TV talk! The 7 best things to watch this week
Charming British teen romances, Steve Coogan's new Hollywood satire, Brooklyn Nine-Nine's final series... Skip the drivel with our pick of the best TV this week.
PICK OF THE WEEK: Chivalry, C4, 21 April
It’s a hefty cast for this comedy about a post #MeToo Hollywood. Steve Coogan (Alan Partridge), Sarah Solemani (Bridget Jones’s Baby) Sienna Miller (The Girl), Aisling Bea (This Way Up), and Lolly Adefope (Ghosts) all star with aplomb. The premise sees a sexist film producer (Coogan) forced to have a feminist director (Solemani) reshoot some of his scenes. The sharp, smart execution is far more nuanced than you might think going in, and very funny.
The Thief, His Wife and the Canoe, ITV, 17-20 April
How’s this for a bonkers true story? In 2002, the debt-riddled John Darwin set out into the North Atlantic in a canoe. His plan: fake his own death, hide out behind the wardrobe, then live large with his wife on the life insurance pay-out. No surprises it didn’t quite work out, and watching such a series of unthinkably stupid decisions doesn’t half make good telly. Eddie Marsan (Ridley Road, The World’s End) is the deluded, whining John, while Monica Dolan (Vanity Fair, Pride) is his long-suffering, rapidly out-of-her-depth wife.
Life After Life, BBC2, 19 April
Adapted from the Kate Atkinson novel of the same name, this four-part series follows a girl named Ursula Todd who is born, dies, and is born again — leading to a shifting set of parallel lives tracing from 1910 and through both world wars. Thomasin McKenzie (Jojo Rabbit, Last Night in Soho) is charming as Ursula, slowly learning to avoid her deaths through a sense of deja vu as they come round again.
Brooklyn Nine-Nine, E4, 20 April
Time to kiss this charming, endlessly meme-able sit-com about kooky police officers goodbye. Our pals across the pond may have been enjoying season eight since last August, but the (final!) series is only just coming to our screens. Kicking off with a double bill, it sets off on a whistle-stop tour of wrap-ups: Jake and Amy as parents, Terry and Rosa’s career progressions, fan-favourite call-backs. All reframed, in a way that became suddenly essential (indeed, much of the show was rewritten), in the light of the death of George Floyd. It’s perhaps an ambitious final series, fitting a lot into five hours, yet retains the heart that made it so successful.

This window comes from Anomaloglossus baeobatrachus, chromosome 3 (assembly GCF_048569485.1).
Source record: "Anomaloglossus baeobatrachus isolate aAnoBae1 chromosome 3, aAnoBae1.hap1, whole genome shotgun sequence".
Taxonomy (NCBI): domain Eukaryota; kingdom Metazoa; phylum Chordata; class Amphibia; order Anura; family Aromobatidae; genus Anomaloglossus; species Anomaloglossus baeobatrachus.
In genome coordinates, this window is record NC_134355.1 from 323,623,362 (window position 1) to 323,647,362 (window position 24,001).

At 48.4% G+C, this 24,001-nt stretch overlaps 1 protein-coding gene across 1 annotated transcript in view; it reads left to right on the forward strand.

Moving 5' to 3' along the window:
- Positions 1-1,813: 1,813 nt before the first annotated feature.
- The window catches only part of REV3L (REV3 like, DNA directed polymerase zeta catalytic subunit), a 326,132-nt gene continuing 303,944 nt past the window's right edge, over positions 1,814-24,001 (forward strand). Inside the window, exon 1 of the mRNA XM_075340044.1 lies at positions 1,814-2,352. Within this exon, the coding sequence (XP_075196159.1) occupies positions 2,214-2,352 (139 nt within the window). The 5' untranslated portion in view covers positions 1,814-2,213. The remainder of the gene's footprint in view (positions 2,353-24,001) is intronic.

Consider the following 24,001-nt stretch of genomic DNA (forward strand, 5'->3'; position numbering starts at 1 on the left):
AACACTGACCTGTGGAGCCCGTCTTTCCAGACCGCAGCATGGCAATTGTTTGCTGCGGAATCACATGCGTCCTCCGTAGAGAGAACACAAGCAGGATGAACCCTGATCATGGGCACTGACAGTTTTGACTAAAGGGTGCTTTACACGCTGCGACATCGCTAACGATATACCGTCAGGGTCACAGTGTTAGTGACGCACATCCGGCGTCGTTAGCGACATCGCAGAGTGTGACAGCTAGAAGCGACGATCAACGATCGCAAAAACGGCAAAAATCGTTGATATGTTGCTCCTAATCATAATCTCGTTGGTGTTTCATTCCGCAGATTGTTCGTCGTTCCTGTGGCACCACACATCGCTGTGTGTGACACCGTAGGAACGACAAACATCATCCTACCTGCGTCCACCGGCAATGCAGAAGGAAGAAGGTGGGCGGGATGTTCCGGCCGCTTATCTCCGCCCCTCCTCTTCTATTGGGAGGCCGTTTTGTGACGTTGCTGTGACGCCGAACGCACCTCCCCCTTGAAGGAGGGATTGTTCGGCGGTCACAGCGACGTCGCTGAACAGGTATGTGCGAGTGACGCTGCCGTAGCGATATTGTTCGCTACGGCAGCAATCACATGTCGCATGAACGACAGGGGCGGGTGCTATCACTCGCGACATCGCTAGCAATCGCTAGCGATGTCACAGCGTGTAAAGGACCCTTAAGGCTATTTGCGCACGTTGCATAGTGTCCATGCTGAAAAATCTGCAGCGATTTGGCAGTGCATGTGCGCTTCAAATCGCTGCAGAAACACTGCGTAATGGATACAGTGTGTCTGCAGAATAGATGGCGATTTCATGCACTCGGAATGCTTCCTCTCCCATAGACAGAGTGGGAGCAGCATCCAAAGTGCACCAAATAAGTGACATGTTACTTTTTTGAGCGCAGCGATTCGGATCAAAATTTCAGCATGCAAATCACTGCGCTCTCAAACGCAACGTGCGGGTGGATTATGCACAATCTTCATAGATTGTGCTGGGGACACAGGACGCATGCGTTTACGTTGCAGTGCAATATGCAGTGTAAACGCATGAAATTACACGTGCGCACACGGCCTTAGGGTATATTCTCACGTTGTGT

Inside No 9, BBC2, 20 April
This black comedy anthology returns for a new set of scary, grotesquely funny stories. Up first is a plotline starring comedian Diane Morgan and Mark Gatiss, where three old university friends meet up for a boat trip that takes a dark turn. The glory of this show is you never quite know what you’re going to get — side-splitting wit? Unflinching heartbreak? Mortal terror? — but you know that it’s always going to be good.
Russian Doll, Netflix, 20 April
Series one of Russian Doll saw Natasha stuck in a Groundhog-Day-esque time loop of the day of her death. It was, in a word, excellent. Series two takes on another intriguing, time-warped premise: this time, Natasha is stuck on a train journey in 1982. Want to know more? Sorry, to tell you would be to ruin the delicious unfolding of it. Suppose you’ll just have to give it a watch…
Heartstopper, Netflix, 22 April
In the mood for something disarmingly sweet? Though run-of-the-mill in its premise of blushing teen love, Heartstopper stands out for being quietly, unceremoniously LGBT (‘boy meets boy’), as well as for the fact that the teens actually look like, you know, teens. Watch it with your own awkward secondary-school-ers — it’s nice to remind them they aren’t actually expected to look like a Riverdale cast member — or just indulge in something that’ll make your heart swell three times over.